“How’s it going,” she had asked, “any updates?”
I told her, no, there were no updates. In fact, we actually weren’t seeing eachother anymore. I don’t think he was interested in me, I told her.
Like many good and protective friends, that catalyzed her into a monologue of “WHAT?! Well he probably is just sooo busy right now, or has personal stuff he’s going through or…or…or at the very least he’s mentally unhinged. I can’t imagine a guy not liking YOU!”
She was being a good friend. She was subscribing to the belief that is instilled in us from a young age: that if you are pretty and nice and funny and smart, any straight member of the opposite sex should and will like you.And if they don’t-then maybe that means you aren’t as pretty, nice, funny or smart as you thought you were.
The time that I had given myself to grow without being attached had provided the space to challenge this way of thinking. If I went out with a guy, and it turned out that he didn’t like me romantically, why couldn’t that be okay? If he said “her looks aren’t for me, her jokes aren’t my type”, or even just, “I don’t know, I’m just not into her like that”, that should be okay. That shouldn’t threaten who I am and how I think and feel about myself. Byexpecting ourselves to be attractive to everyone, we are setting ourselves up to ultimately feel inadequate.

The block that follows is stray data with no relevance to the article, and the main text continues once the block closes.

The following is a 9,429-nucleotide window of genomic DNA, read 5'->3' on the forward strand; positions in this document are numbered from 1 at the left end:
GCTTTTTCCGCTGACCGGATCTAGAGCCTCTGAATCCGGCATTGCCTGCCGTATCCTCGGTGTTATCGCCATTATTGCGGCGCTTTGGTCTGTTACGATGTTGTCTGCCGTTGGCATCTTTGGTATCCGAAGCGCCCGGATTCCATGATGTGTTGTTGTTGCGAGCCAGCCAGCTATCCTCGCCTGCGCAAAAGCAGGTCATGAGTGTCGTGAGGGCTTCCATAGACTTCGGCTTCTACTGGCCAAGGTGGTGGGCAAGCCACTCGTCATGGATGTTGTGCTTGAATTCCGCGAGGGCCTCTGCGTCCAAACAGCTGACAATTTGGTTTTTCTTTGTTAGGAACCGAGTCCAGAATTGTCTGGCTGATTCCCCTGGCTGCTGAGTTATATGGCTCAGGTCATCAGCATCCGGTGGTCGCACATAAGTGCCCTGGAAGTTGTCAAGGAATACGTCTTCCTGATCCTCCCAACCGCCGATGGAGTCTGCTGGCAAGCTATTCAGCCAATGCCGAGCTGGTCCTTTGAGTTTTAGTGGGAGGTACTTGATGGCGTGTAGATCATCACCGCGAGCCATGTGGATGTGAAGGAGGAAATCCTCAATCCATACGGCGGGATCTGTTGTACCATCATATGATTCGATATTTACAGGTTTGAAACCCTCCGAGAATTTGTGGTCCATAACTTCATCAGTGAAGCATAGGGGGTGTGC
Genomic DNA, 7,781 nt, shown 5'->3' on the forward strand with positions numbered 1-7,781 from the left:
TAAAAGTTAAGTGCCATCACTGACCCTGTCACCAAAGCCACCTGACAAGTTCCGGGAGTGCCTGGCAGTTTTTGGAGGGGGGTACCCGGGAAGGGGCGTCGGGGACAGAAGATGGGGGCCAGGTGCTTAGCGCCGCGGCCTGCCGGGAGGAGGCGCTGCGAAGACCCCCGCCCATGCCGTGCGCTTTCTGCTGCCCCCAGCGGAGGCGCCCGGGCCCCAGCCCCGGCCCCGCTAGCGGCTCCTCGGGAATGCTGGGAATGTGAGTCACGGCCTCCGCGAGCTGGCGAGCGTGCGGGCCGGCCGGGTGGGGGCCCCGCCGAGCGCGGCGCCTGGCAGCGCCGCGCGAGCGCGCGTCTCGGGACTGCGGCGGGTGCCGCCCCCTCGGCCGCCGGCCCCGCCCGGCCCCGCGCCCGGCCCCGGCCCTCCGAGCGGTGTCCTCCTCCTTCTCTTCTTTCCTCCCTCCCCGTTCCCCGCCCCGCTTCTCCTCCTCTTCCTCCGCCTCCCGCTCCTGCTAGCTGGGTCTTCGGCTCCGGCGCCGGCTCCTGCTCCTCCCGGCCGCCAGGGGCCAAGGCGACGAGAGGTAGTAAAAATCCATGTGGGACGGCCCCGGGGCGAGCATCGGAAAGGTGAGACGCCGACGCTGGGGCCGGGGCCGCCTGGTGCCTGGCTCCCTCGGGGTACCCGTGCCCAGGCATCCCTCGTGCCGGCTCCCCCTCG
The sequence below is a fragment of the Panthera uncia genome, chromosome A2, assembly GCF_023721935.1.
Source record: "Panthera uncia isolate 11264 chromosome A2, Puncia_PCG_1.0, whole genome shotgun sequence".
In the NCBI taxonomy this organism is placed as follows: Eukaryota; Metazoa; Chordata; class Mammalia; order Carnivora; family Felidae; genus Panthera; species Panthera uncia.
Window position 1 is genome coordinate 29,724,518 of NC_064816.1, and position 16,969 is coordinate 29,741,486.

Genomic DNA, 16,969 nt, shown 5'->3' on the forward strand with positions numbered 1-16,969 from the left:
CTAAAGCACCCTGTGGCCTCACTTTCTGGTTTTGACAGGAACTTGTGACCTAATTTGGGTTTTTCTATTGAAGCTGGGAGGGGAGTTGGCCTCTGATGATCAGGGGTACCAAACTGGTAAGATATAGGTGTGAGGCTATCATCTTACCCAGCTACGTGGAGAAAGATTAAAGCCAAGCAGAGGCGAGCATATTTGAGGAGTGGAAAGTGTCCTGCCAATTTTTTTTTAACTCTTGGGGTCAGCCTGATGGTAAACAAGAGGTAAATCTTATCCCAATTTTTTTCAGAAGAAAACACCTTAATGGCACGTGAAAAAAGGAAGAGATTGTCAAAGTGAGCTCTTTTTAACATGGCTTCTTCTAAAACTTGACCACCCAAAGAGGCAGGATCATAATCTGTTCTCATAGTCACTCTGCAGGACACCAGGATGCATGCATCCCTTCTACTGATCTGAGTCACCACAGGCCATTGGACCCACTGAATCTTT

If we start to loosen the link between other people’s approval and interest in us and our self- worth and more on qualities we can control — our ability to be an honest, trustworthy person, a good friend, a helper — we empower each other to strive toward positive ideals that are, quite frankly, not skin deep.
I hope that , one day in the future, when my daughter comes crying that she has a crush on a boy that doesn’t like her, I wont say “ I’m sure he does, how can he not?” I’m hoping I can say, “I’ve been there, and it’s okay to feel hurt.Not everyone will like you, but that doesn’t mean you should feel any less wonderful about yourself.
At the risk of sounding like a completely self-actualized, balanced and composed woman (which I am not), I want to make one thing clear: this does not mean, when I felt disappointed by what seemed like yet another potential situation not panning out, I was not disappointed, sad, mopey, doom and destruction (not another one!) but I moved away from: “what’s wrong with ME?” I transitioned to becoming a person who fairly subconsciously believed that what we thought about ourselves was conditional and based on an external validation to someone who is able to accept and even sometimes embrace that “he just wasn’t into me”.
During my long stint in singledom, I had friends, some really, really good friends who had the best of intentions, say to me, “I can’t figure out why you’re single. You’re so wonderful.” And I owe much of who I am to these friends. I developed and strengthened friendships in my early adulthood years that are invaluable to me, even and especially now that I have a long-term partner. I have a solid, loving foundation to which I certainly owe much of my ability to be self- confident without validation. So whenever someone would tell me this, however frustrating it was, I would thank them. I think, despite my many, many flaws, that I’m wonderful, too.